‘Sabrina’: The first graphic novel on the Man Booker Prize Longlist
Nick Drnasco’s grim account of a missing woman is told with minimal imagery and dialogue
Nick Drnaso’s sophomore graphic novel Sabrina is a disquieting account of loss, and of our times. The novel’s title character, seen fleetingly in the book, is a young Chicago woman whose disappearance upsets the lives of her boyfriend Teddy and sister Sandra. Teddy, muted and dulled by grief, moves in with an old friend, Calvin Wrobel, who works a desk job at the Colorado air force base. It is Wrobel who emerges as the novel’s primary character, ensnared in the devastation caused by the release of a graphic videotape, while coping with the erosion of his relationship with his wife and daughter.
The central crime in Sabrina seamlessly ties in with the mood of the moment, accommodating the public appetite for personal tragedy, the perils of social media-fuelled misinformation, and the ubiquity of social isolation. While there are references to events like 9/11 and school shootings, the novel maintains a steady gaze on its central characters. Drnaso’s visual style, sparse and undramatic, builds a mood of impending doom with its quiet pastels and ominous pace. The expressions of its minimally sketched figures are left blank, with no furrowed brows or wide grins layering a scene. Grief is understood through defeated stoops and helpless immobility, and the state of relationships sharpened by the visual space allotted to pauses and silences.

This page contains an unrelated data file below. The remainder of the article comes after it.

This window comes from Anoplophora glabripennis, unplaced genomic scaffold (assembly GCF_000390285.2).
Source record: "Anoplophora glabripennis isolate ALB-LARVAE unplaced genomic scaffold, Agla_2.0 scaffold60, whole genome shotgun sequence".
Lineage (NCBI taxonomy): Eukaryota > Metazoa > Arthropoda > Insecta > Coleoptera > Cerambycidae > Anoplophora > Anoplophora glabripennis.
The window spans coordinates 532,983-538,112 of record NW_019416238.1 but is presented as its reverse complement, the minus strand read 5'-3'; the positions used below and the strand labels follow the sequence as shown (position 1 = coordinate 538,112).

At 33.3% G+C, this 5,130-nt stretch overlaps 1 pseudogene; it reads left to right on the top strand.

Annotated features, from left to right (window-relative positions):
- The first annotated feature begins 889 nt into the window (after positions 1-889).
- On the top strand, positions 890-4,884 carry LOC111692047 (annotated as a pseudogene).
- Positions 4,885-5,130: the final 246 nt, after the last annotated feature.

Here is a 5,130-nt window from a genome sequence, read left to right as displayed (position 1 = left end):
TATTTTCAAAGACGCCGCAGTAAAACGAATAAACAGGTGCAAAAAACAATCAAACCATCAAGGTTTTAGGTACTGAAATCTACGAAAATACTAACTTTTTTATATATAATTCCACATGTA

Drnaso’s debut Beverly, published in 2016, was an acute, well-received portrait of suburban America. Praise for Sabrina has been wider and more enthusiastic; author Zadie Smith described it as “the best book—in any medium—I have read about our current moment”. Last week, Sabrina also earned the distinction of becoming the first graphic novel to be longlisted for The Man Booker Prize. A statement released by the judges noted that it was only a matter of time before a graphic novel made it to the list, and “Sabrina makes demands on the reader in precisely the way all good fiction does. Oblique, subtle, minimal, unmanipulative: the style of the pictures is the book’s world view”.
The list of 13 books in this year’s Booker longlist features four first-timer authors and, according to Kwame Anthony Appiah, chair of the 2018 judges, works that showed a “willingness to take risks with form”. Debut novelist Daisy Johnson’s reimagining of Oedipus, Belinda Bauer’s thriller Snap, and Robin Robertson’s verse-novel The Long Take, feature alongside heavyweights like Michael Ondaatje and Richard Powers. Four of the authors on the list, including 29-year-old Drnaso, are under the age of 30, making it a significant year for young, subversive voices in literary fiction.
The Man Booker Prize shortlist will be announced on 20 September, and the winner on 16 October .
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